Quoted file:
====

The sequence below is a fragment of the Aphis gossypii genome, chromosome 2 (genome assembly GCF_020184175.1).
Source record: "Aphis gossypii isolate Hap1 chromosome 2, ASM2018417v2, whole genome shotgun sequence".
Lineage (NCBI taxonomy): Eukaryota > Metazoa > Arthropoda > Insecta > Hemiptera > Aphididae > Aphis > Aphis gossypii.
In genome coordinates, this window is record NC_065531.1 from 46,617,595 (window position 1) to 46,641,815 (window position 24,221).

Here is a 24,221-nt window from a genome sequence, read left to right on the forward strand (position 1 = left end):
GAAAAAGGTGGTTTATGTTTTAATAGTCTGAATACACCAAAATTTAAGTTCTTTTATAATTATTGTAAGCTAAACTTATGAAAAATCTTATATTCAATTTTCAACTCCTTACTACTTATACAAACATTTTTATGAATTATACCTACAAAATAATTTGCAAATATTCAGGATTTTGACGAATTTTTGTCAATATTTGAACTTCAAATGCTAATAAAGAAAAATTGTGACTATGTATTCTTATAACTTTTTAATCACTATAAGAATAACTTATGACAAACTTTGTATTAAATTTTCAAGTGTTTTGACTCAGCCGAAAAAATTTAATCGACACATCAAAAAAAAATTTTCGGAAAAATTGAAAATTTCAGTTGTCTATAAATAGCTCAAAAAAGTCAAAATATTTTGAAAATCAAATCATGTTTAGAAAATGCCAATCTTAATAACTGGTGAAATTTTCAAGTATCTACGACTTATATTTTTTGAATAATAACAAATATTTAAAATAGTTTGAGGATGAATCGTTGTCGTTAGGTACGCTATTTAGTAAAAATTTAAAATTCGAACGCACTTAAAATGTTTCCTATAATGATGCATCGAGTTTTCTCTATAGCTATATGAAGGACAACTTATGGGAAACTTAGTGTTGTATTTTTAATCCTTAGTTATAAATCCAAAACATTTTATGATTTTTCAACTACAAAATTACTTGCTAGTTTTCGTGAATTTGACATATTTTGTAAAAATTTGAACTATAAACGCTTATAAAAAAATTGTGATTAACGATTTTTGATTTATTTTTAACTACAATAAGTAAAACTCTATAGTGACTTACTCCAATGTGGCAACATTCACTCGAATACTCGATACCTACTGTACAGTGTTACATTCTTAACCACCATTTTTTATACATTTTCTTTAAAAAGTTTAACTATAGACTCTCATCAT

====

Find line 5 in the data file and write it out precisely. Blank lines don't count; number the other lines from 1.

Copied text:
Here is a 24,221-nt window from a genome sequence, read left to right on the forward strand (position 1 = left end):